The Nude Bomb (1980) / Comedy-Adventure
aka The Return of Maxwell Smart
MPAA Rated: PG for brief nudity and innuendo
Running time: 94 min.
Cast: Don Adams, Andrea Howard, Dana Elcar, Vittorio Gassman, Norman Lloyd, Sylvia Kristel, Rhonda Fleming, Pamela Hensley, Bill Dana, Gary Imhoff, Sarah Rush, George Lazenby (cameo)
Director: Clive Donner
Screenplay: Bill Dana, Leonard B. Stern, Arne Sultan
Review published July 27, 2007
Maxwell Smart (Adams, The Love Boat), the dimwitted super-spy from the hit TV series from the 1960s, "Get Smart" returned in 1980 for a brand new, racier adventure. Entitled The Nude Bomb, it has lost that title over the years in favor of the more TV-programming friendly The Return of Maxwell Smart (ironic trivia: the original shooting title was "The Return of Maxwell Smart", changed to "The Nude Bomb" because they thought it would make a more marketable movie). The gist of the film is that an agent from the super-terrorist organization, KAOS, is threatening to rid the world of all clothing if demands aren't met, using a bomb capable of destroying all forms of fabric. It's up to Agent 86 of CONTROL (mysteriously changing its acronym to PITS - Pentagon Intelligence Taskforce Service), Maxwell Smart, to put an end to these nefarious plans, although wherever he turns, trouble seems to follow. He suspects there may be a double agent trying to put a wrench in the works, but who?
Don Adams returns to his most famous of roles, joined by Robert Karvelas, who plays Larrabee, as the only members of the show to return (although Joey Forman, who plays Agent 13, did appear on a couple of episodes as the Charlie Chan-esque, Harry Hoo). No mention of the fate of Smart's partner in crime fighting, Agent 99, and the Chief is now played by Dana Elcar (Edward Platt, the TV version of the Chief, died several years before filming), though no mention of whether it is supposed to be the same character or not.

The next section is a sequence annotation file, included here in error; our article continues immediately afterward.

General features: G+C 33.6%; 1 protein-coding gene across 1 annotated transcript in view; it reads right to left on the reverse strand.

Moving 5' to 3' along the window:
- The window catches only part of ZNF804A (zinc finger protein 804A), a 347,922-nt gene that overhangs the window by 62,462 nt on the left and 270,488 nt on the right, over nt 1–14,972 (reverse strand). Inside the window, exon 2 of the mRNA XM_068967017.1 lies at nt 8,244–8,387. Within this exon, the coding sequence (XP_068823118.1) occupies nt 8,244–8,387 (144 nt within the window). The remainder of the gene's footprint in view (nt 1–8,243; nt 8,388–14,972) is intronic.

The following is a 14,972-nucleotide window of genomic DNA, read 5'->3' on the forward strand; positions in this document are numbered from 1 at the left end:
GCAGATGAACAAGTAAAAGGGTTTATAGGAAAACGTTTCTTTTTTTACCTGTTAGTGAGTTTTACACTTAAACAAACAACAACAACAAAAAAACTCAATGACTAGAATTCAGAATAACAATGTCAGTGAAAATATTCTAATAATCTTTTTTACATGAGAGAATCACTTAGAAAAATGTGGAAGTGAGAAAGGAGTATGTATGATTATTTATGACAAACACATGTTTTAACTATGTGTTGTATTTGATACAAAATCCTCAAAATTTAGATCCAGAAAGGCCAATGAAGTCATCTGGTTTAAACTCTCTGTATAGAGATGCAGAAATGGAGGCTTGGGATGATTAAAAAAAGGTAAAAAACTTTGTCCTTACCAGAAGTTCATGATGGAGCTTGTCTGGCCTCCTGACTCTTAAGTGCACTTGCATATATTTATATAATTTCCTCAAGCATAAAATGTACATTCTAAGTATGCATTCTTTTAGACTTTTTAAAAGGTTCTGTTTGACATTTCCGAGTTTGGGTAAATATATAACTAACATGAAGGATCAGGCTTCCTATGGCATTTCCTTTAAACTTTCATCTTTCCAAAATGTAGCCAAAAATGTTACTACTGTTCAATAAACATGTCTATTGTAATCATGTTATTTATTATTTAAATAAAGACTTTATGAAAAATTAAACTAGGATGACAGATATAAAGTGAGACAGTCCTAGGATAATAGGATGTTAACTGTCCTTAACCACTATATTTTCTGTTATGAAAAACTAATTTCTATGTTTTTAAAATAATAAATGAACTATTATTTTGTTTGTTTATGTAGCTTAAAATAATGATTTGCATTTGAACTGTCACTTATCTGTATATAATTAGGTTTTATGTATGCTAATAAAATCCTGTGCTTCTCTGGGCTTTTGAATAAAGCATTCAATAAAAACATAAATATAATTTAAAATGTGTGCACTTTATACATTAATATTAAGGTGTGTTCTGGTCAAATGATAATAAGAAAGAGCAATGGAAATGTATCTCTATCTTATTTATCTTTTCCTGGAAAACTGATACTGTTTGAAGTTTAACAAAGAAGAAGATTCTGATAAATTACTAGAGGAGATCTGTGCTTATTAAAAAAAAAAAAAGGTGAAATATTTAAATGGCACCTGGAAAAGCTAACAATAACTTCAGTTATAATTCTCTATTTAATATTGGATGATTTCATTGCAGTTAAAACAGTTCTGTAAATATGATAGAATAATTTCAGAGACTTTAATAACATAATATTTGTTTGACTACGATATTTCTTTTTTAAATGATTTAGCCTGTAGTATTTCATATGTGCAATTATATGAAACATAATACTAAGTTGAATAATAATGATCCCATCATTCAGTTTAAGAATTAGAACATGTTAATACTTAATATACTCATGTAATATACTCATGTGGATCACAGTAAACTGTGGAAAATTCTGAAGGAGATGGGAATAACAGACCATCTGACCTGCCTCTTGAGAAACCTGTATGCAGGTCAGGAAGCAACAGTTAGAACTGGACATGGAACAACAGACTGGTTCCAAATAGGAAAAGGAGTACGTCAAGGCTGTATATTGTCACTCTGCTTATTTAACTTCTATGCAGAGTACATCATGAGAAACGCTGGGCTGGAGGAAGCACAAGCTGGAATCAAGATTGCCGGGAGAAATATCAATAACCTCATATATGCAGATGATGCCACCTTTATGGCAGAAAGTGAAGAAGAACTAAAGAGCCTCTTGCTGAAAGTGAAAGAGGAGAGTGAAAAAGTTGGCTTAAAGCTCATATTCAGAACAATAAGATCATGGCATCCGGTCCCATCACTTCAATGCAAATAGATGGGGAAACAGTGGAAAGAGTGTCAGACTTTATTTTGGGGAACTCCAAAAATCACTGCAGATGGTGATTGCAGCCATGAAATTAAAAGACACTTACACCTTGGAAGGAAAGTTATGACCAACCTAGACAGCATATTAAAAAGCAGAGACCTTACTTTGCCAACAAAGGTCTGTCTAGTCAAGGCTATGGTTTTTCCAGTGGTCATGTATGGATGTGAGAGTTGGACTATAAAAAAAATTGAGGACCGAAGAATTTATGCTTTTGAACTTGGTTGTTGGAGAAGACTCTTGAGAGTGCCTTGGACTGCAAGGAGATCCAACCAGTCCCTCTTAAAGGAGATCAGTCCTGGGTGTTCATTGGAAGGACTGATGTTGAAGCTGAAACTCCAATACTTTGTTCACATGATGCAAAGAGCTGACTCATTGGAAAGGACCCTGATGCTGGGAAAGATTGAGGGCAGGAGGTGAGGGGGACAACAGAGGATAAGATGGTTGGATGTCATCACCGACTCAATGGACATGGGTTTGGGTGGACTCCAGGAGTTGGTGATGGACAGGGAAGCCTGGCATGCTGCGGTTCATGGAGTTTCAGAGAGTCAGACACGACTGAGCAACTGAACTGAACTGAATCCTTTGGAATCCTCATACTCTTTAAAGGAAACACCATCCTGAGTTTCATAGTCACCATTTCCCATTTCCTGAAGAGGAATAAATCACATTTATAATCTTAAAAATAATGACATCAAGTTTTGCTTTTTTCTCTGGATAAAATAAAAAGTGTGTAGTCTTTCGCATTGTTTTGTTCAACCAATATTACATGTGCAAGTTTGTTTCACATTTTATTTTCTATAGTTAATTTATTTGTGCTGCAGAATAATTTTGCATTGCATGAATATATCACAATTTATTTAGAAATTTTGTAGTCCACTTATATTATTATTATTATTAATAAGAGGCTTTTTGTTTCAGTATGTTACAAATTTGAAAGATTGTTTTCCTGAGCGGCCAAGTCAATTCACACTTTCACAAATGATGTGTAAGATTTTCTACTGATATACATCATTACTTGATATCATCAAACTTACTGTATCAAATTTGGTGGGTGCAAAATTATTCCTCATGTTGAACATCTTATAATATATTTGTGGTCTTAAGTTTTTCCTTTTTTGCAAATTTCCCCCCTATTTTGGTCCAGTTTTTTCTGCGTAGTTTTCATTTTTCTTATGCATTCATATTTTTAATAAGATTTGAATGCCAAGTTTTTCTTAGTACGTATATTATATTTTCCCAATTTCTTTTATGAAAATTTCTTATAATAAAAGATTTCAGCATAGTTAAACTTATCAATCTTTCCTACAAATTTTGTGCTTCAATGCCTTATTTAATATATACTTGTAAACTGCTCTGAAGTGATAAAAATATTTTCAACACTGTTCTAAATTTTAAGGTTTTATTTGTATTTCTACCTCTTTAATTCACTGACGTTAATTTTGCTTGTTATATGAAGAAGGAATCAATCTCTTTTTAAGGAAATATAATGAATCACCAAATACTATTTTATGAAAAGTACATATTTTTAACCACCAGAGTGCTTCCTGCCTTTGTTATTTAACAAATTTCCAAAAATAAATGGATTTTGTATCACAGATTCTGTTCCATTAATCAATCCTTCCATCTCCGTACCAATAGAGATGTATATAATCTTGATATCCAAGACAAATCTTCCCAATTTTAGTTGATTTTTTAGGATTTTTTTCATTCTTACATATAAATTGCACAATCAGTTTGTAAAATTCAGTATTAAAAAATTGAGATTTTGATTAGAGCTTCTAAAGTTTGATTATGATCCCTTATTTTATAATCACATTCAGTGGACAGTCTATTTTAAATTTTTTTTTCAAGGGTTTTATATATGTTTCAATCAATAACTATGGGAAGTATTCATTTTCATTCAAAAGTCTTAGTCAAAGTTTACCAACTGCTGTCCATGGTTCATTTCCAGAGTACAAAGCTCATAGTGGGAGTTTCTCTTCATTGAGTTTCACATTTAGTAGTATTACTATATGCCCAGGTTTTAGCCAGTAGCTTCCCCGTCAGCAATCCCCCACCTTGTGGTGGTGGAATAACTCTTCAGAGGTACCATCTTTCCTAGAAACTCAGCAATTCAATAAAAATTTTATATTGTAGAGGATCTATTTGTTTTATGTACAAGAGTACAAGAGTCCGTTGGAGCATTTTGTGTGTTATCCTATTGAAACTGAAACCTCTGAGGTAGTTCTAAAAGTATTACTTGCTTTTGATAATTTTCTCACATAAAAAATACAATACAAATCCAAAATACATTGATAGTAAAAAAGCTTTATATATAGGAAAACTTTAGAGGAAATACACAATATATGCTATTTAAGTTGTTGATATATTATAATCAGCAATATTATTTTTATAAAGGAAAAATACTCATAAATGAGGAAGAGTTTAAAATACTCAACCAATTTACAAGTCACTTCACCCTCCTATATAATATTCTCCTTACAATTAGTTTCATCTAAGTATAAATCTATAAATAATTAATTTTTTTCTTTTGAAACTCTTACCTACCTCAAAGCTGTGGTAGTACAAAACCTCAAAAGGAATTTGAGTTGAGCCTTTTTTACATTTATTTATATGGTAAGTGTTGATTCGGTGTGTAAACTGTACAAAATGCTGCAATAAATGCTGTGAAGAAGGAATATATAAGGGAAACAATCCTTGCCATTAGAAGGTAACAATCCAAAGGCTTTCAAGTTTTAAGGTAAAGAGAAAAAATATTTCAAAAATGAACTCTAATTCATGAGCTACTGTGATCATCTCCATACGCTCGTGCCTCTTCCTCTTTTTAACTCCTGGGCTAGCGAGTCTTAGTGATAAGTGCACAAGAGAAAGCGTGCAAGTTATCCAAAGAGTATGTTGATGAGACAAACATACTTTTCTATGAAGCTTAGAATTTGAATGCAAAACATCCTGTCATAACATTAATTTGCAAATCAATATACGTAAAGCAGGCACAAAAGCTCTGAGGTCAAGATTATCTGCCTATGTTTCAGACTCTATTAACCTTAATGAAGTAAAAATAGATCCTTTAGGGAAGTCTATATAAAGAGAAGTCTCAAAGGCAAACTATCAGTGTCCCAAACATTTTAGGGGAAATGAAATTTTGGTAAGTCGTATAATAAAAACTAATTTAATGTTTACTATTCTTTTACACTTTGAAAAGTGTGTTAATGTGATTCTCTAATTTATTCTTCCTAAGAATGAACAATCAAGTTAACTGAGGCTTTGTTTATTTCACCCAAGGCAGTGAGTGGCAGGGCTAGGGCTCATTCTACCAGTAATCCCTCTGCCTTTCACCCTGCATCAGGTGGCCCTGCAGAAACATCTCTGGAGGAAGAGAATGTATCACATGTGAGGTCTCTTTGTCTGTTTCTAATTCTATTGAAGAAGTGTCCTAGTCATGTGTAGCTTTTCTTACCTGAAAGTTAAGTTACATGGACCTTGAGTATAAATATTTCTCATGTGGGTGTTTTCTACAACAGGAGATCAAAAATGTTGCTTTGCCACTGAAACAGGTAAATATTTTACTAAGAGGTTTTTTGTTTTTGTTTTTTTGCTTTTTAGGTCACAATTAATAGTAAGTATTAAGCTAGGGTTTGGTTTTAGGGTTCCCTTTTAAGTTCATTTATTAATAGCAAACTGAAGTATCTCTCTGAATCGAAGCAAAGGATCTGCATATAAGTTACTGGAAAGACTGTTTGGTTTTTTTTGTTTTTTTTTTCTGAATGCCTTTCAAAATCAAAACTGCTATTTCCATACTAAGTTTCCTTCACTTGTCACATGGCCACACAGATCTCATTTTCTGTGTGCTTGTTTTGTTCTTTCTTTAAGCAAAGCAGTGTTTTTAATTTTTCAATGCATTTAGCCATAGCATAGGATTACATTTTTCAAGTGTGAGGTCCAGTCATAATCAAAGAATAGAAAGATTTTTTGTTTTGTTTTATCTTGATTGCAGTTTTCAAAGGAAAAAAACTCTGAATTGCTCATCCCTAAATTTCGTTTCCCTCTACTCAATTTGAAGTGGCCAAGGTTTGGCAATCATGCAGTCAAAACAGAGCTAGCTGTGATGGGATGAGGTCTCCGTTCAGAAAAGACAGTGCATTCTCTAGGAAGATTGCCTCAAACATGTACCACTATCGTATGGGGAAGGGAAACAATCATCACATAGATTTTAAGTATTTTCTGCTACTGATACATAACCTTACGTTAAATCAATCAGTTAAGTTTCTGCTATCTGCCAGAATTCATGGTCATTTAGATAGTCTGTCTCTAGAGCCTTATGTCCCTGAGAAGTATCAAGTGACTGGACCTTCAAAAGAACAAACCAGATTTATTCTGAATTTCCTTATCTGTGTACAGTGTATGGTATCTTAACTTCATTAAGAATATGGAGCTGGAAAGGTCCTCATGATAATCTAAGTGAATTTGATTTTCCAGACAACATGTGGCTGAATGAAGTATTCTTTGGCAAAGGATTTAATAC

Having been a fan of "Get Smart" when it played on TV in re-runs as a kid, I've also caught The Nude Bomb several times on cable, not because I like it that much, but because I tend to forget the fact that it isn't terribly good. Perhaps the biggest reason for the drop-off in quality is that the original TV show had some very good writers and creators attached -- Mel Brooks, Buck Henry, and even star Don Adams had his hand in writing and directing his share. The creators of this film get the basic premise right, and to some extent, the characterizations. They even retain all of the famous catchphrases "...and loving it", "would you believe...", "missed it by that much", etc.), although they seem forced in for fan recognition more so than in making for credible jokes on their own.
While most of the TV show's funniest moments came from the dialogue and satire of popular spy flicks, The Nude Bomb isn't graced with such crisp writing. Rather, the funnier moments occur during some relatively inspired moments of slapstick, such as a car chase between the bad guy and Smart controlling a souped-up desk, a chase through Universal Studios, and a melee involving a dozen clones of Agent 86 duking it out with the clones of Norman Saint Sauvage (Gassman, Sleepers). In addition, Maxwell Smart isn't as likeable here as he is in the TV series. He's more vulgar and smarmy, and has a rather distasteful sexual side that wasn't evidenced much in the small screen predecessor.
The Nude Bomb is probably only of appeal to "Get Smart" completists, as well as those who aren't very particular about faithful recreations of beloved TV series. It has its moments, but the hit-to-miss ratio is a little too heavily stacked in the negative to consider it worthwhile for most. Phony backdrops, obvious stunt doubles and silly-looking props only add to the already-considerable cheese factor. I guess there's a reason why the producers of this misfire lost CONTROL and gave us the PITS.
-- Follows TV's "Get Smart" (1965-70). Followed by the TV-movie Get Smart, Again!, which features more of the original cast, although it ignores The Nude Bomb completely. Another short-lived TV series emerged in 1995, "Get Smart", featuring Adams and Feldon in supporting roles to Smart's son, Zach, played by Andy Dick. "Get Smart" would be remade into Get Smart, starring Steve Carell, in 2008.
©2007 Vince Leo